With about 2 million children riding school buses annually, Georgia has gone two years now without a student fatality in a bus accident. First lady Sandra Deal and Governor’s Office of Highway Safety Director Harris Blackwood are campaigning to make this a third consecutive fatality-free school year.
Deal, the wife of Gov. Nathan Deal, visited Julia P. Bryant Elementary School in Statesboro Tuesday with Blackwood and other officials as part of the school bus safety campaign. Behind her as she spoke in the school’s bus loading breezeway, Bulloch County’s school bus-driver trainers stood in line beside a big yellow bus.
The trainers have been brushing up on safety tips with other drivers and teaching bus safety to students, but Deal addressed her remarks to parents and the driving public.
“We’re back to remind people once again how important it is, when driving in particular, to make sure that we stop our cars and watch for these children,” Deal said. “It’s important to stop if you’re behind the bus, but it’s also important to stop in front of the bus, meeting the bus, because some of those children are crossing the street and you may not know it.”
When the bus lights flash yellow, that means “get ready for a stop,” and “when that stop sign goes out, that means stop!” she said.
Children, Deal added, need to be taught to sit quietly on the bus, to realize that while it’s OK to have quiet conversations they shouldn’t be moving around and distracting the driver. Children should also learn to wait for the bus at a safe distance from the street and not shove each other, which could cause a child to fall into the path of a vehicle.
“It’s a child’s responsibility, but it’s a parent’s responsibility to teach their children,” she said.
Children, she said, should also be taught to watch for traffic and not count on every driver to do the right thing and stop.
Blackwood said Deal brings her sense of responsibility as a teacher, mother and grandmother to programs about children’s safety. Each person who spoke stood at a lectern painted to look like the front part of a school bus. Blackwood and Mrs. Deal had presented it to the Bulloch school system on their last similar visit in October 2013.
“Ladies and gentlemen, we are on the verge of a third year without fatalities from buses,” Blackwood said Tuesday. “We want that to happen. We’re pushing for zero, not on that side of the door (meaning inside the school) but on this side of the door, we want a zero.”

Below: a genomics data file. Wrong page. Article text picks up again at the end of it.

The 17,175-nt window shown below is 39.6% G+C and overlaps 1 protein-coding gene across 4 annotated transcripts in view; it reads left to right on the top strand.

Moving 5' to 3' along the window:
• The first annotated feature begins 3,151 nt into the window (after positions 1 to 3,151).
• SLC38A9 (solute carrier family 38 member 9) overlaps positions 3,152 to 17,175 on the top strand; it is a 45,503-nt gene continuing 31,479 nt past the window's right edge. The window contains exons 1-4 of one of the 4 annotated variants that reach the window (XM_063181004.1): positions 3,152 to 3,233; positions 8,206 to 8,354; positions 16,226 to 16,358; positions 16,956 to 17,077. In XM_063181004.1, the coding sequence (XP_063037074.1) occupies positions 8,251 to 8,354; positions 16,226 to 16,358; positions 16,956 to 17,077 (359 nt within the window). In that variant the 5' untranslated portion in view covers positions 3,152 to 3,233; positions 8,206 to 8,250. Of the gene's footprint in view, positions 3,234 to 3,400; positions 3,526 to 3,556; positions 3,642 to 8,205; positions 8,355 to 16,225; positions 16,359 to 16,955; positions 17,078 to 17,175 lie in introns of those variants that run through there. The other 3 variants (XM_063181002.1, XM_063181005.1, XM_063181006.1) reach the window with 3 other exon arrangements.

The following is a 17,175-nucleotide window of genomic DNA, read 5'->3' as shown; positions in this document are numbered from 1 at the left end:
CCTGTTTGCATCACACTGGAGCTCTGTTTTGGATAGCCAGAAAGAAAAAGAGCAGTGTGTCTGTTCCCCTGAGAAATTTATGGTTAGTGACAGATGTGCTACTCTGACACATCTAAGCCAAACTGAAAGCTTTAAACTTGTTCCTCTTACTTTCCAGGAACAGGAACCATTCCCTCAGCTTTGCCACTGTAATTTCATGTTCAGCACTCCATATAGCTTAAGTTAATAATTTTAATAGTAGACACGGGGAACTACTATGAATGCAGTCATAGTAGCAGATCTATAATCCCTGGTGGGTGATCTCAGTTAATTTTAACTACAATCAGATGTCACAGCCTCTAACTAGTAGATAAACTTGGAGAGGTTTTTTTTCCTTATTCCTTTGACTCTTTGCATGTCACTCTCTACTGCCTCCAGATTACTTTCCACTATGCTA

He called Georgia State Patrol Capt. Billy Hitchens to the lectern to emphasize that passing stopped school buses is serious offense.
All lanes must stop
A Governor’s Office of Highway Safety publication explains the law. When a bus has its red lights flashing and its stop arm extended to load or unload passengers, vehicles approaching the bus from the opposite direction are required to stop, as well as those behind the bus. This is the case not just on two-lane roads, but on multi-lane streets and highways as long as there is no median or central barrier.
On a paved five-lane highway with a center turn lane, even the drivers in the lane of opposing traffic four lanes from a bus are required to stop.
On roads with a central barrier or unpaved median, drivers in opposing lanes are not required to stop, but are advised to approach school buses with caution. The Governor’s Office of Highway Safety advises drivers to wait until all passengers getting off a bus are 12 feet off the roadway before proceeding.
The Bulloch County Schools are now in the third week of their 2016-17 term, with 10,483 students in the 15 regular campuses and two alternative programs as of Friday. More than 5,000 of those students ride the buses to and from school each day.
The school system employs 113 drivers, 17 bus monitors, seven mechanics and 21 other maintenance personnel to operate and maintain the buses.
Training for kids
Before Tuesday’s press conference, all of JPB Elementary School’s almost 800 students participated in bus safety training conducted by a core group of 10 drivers, who also serve as trainers for the other bus drivers. JPB was the second of nine schools – all of the elementary schools – where the driver-trainers will teach safety classes, said Elizabeth Byrd, the Bulloch County school system’s transportation safety coordinator.
A 27-year school transportation employee, Byrd drives a bus each morning and afternoon and has an office in the middle of the day.
The safety program for children starts with a puppet show. Then the drivers put the children on a bus and show them how to evacuate in an emergency, using the otherwise forbidden back door. Then cones are set out around the bus as children learn about the danger zone, to stay clear of the bus and approaching cars.
Middle and high school students watch a bus safety video instead.
Byrd said she doesn’t have a lot of drivers illegally pass her bus, but she knows where it happens.
“Other drivers do,” she said. “On my route I don’t see a whole lot of it, but it does happen. Mostly, around the college campus, that’s where we see most of it, like on that Lanier Drive, that’s where we see most of it, passing buses.”
Despite some dangerous actions by motorists, the Bulloch County Schools have not had any students struck while loading or unloading this year or last.
However, an 82-year-old passenger in a car died when the car slammed into a Bulloch County school bus on Georgia Highway 25 near Rocky Ford Road in March. In another incident, the driver of an 18-wheeler was charged with following too closely after plowing into the back of a bus, stopping at railroad tracks as school bus drivers are required to do, in February.
Since school started back, two relatively minor accidents involving school buses have been reported, with no student injuries. Bulloch County’s buses travel more than 1 million miles each school year.
Herald reporter Al Hackle may be reached at (912) 489-9458.